ENGLEWOOD — Yet another effort to navigate the state’s prohibition on public consumption of marijuana is shaping up — this time in Englewood.
On Wednesday, the Englewood Liquor and Medical Marijuana Licensing Authority unveiled a draft ordinance that lays down guidelines for — and places limits on — potential “marijuana consumption establishments” in the city.
The measure, still in preliminary form, would set a minimum age of 21 to enter a pot consumption establishment and mandate a strict level of air filtration inside that business to keep a lid on odor complaints.
Emmett Reistroffer, a member of the city’s licensing authority, said there may be additional stipulations to come, including a cap on the number of such businesses in the city and a requirement that staffers working there remain sober.
“The goal is to make sure it is a safe environment and a supervised environment,” Reistroffer said. “It would help make sure that marijuana consumption is not done in parks or on the street.”
The ordinance is scheduled to go before City Council as part of a study session on Nov. 2 and could be up for a final vote by the end of the year or early next year.
Englewood’s move is the latest push by a Colorado community to address one of the most confounding conflicts inherent in the state’s 2012 pot-legalization statute: Marijuana can be legally purchased, but use of the drug in public is not permitted.
Just last month, activists behind a proposed Denver ballot initiative to allow some marijuana use in bars and other businesses pulled the measure. Instead, they decided to work with city officials and the state restaurant and lodging associations on an ordinance that could go before the Denver City Council within the next year.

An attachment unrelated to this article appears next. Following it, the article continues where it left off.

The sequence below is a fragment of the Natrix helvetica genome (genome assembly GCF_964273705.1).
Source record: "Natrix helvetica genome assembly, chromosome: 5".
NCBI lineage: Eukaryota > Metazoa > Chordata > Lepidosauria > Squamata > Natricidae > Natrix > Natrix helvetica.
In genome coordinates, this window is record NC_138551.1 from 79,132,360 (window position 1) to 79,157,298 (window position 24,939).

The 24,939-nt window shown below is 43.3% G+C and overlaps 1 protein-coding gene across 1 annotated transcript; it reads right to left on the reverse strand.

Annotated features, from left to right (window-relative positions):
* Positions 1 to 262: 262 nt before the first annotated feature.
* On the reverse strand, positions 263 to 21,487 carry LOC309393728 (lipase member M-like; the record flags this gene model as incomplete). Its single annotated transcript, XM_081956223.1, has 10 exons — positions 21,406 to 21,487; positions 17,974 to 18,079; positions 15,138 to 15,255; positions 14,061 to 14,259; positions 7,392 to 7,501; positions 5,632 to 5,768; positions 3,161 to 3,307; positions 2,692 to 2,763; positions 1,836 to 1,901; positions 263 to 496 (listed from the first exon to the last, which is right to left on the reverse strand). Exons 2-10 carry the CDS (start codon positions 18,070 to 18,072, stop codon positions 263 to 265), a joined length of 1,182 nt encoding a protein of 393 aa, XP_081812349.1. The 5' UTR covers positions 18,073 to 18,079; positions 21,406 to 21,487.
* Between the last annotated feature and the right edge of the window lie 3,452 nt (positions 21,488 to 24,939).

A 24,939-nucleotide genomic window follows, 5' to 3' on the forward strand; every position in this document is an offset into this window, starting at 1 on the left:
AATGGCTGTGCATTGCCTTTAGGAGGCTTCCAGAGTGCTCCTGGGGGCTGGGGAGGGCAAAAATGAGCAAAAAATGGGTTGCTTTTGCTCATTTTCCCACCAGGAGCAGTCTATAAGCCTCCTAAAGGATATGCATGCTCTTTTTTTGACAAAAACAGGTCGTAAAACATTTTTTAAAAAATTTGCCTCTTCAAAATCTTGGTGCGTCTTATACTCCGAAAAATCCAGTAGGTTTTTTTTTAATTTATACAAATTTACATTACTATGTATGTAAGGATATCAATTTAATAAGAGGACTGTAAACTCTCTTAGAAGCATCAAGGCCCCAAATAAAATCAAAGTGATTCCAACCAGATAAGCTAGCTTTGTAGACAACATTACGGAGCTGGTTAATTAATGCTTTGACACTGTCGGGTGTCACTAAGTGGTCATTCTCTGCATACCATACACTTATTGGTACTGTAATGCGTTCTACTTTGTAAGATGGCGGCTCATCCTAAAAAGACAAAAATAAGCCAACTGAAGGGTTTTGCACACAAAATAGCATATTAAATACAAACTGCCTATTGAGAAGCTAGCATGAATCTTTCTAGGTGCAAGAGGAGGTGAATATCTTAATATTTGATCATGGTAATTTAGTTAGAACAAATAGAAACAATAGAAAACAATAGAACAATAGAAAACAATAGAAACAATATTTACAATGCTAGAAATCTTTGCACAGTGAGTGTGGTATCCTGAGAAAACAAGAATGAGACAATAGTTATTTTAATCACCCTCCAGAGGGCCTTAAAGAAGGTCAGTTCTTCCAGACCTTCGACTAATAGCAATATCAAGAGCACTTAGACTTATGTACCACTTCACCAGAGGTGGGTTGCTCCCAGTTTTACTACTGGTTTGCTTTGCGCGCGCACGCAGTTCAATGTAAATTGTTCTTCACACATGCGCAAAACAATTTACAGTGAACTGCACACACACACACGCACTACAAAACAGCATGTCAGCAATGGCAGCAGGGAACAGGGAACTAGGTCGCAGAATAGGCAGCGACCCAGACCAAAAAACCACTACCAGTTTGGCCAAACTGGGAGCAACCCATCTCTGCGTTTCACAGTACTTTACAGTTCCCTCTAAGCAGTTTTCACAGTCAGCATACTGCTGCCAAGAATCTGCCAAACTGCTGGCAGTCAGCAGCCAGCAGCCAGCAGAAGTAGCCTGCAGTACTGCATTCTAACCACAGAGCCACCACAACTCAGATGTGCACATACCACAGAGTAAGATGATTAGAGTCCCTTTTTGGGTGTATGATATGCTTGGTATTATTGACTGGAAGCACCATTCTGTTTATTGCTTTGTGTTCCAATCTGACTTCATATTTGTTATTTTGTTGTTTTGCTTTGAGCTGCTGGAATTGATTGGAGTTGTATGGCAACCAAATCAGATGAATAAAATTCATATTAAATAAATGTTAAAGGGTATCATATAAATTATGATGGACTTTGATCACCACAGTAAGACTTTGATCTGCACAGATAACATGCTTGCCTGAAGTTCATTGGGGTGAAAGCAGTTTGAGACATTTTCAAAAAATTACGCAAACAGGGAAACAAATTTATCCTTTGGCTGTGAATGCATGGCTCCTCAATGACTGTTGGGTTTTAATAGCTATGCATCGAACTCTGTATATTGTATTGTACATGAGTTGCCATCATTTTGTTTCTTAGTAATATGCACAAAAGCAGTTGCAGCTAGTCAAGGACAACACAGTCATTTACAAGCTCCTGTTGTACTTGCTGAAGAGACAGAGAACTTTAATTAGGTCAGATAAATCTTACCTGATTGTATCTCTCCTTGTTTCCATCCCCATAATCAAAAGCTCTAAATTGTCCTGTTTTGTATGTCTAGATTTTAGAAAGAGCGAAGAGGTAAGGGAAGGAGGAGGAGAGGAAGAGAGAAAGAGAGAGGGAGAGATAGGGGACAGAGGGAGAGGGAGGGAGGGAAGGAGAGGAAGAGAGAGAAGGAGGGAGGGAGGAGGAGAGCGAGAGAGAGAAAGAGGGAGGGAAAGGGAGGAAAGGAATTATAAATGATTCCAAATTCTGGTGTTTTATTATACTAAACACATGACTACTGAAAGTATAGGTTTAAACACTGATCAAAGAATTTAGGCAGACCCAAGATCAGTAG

Pursuing social pot use
Mason Tvert of the Marijuana Policy Project, who helped spearhead the Denver initiative effort, said Englewood’s measure could become a statewide model depending on how it is drafted.
“This is what we’d like to see — our localities creating rules whereby adults can consume marijuana socially,” Tvert said.
The issue of cannabis clubs is not new to Englewood, which permits medical marijuana sales but not recreational sales. Earlier this year, the city enacted a moratorium on smoking lounges but not before iBake Englewood swung open its doors for business at 3995 S. Broadway.
iBake co-owner Marty Fuchs said there have been no problems with his membership cannabis club since it opened in June. It is one of a handful of cannabis smoking clubs in the state.
“We set a high standard here,” he said. “There’s never been an odor issue since we opened. And this is the place where people can go to relax and not be in the street, not be in the park, not be in their car.”
Fuchs said apartment dwellers, who are prohibited from smoking pot in their buildings, can find a place to do so at iBake. Just three weeks ago, two men from Pakistan visited his business to experience legal pot for the first time. They had nowhere else to consume their purchase legally, Fuchs said.
Members of the licensing authority on Wednesday asked a deputy city attorney about the potential locations of cannabis clubs in Englewood, and whether they should be restricted to noncommercial areas.
They also asked about the vigilance that businesses would use to guard against illegal sales of pot or use of alcohol on site.
Councilman Rick Gillit said he represents a district in the city that is heavily against any kind of marijuana use in Englewood. He’s leery of his city being a test case for social marijuana consumption.
“There are a lot of things to look at,” he said.